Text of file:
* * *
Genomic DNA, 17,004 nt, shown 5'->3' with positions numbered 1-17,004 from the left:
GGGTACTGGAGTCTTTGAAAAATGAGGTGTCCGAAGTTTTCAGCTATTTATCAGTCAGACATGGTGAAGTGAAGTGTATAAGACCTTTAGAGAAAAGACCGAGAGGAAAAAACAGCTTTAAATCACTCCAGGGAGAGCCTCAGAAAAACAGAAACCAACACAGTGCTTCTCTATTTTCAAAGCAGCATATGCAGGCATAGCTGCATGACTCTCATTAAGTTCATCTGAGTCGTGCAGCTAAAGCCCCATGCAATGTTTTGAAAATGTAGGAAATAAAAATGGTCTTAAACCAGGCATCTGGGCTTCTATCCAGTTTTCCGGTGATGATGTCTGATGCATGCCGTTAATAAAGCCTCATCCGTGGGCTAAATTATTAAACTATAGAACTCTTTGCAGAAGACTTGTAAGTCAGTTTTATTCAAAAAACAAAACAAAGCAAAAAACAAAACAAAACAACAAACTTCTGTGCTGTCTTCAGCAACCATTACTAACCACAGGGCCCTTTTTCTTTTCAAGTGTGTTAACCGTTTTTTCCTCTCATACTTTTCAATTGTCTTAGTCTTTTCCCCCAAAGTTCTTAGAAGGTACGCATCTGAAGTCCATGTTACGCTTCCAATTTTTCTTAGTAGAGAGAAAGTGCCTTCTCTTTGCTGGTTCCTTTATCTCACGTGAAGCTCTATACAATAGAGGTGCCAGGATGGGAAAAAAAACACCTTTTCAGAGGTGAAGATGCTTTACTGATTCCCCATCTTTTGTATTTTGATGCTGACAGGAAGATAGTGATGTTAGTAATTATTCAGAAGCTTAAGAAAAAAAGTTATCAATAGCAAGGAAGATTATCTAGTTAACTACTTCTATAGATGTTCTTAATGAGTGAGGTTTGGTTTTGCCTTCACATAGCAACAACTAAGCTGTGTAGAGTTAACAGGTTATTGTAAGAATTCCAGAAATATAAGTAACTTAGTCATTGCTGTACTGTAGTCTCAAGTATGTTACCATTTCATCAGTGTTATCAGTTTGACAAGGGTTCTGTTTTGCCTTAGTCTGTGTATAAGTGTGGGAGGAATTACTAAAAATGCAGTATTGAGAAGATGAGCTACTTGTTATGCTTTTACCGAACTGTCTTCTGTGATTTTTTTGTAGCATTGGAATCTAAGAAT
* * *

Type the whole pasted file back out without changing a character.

Genomic DNA, 17,004 nt, shown 5'->3' with positions numbered 1-17,004 from the left:
GGGTACTGGAGTCTTTGAAAAATGAGGTGTCCGAAGTTTTCAGCTATTTATCAGTCAGACATGGTGAAGTGAAGTGTATAAGACCTTTAGAGAAAAGACCGAGAGGAAAAAACAGCTTTAAATCACTCCAGGGAGAGCCTCAGAAAAACAGAAACCAACACAGTGCTTCTCTATTTTCAAAGCAGCATATGCAGGCATAGCTGCATGACTCTCATTAAGTTCATCTGAGTCGTGCAGCTAAAGCCCCATGCAATGTTTTGAAAATGTAGGAAATAAAAATGGTCTTAAACCAGGCATCTGGGCTTCTATCCAGTTTTCCGGTGATGATGTCTGATGCATGCCGTTAATAAAGCCTCATCCGTGGGCTAAATTATTAAACTATAGAACTCTTTGCAGAAGACTTGTAAGTCAGTTTTATTCAAAAAACAAAACAAAGCAAAAAACAAAACAAAACAACAAACTTCTGTGCTGTCTTCAGCAACCATTACTAACCACAGGGCCCTTTTTCTTTTCAAGTGTGTTAACCGTTTTTTCCTCTCATACTTTTCAATTGTCTTAGTCTTTTCCCCCAAAGTTCTTAGAAGGTACGCATCTGAAGTCCATGTTACGCTTCCAATTTTTCTTAGTAGAGAGAAAGTGCCTTCTCTTTGCTGGTTCCTTTATCTCACGTGAAGCTCTATACAATAGAGGTGCCAGGATGGGAAAAAAAACACCTTTTCAGAGGTGAAGATGCTTTACTGATTCCCCATCTTTTGTATTTTGATGCTGACAGGAAGATAGTGATGTTAGTAATTATTCAGAAGCTTAAGAAAAAAAGTTATCAATAGCAAGGAAGATTATCTAGTTAACTACTTCTATAGATGTTCTTAATGAGTGAGGTTTGGTTTTGCCTTCACATAGCAACAACTAAGCTGTGTAGAGTTAACAGGTTATTGTAAGAATTCCAGAAATATAAGTAACTTAGTCATTGCTGTACTGTAGTCTCAAGTATGTTACCATTTCATCAGTGTTATCAGTTTGACAAGGGTTCTGTTTTGCCTTAGTCTGTGTATAAGTGTGGGAGGAATTACTAAAAATGCAGTATTGAGAAGATGAGCTACTTGTTATGCTTTTACCGAACTGTCTTCTGTGATTTTTTTGTAGCATTGGAATCTAAGAAT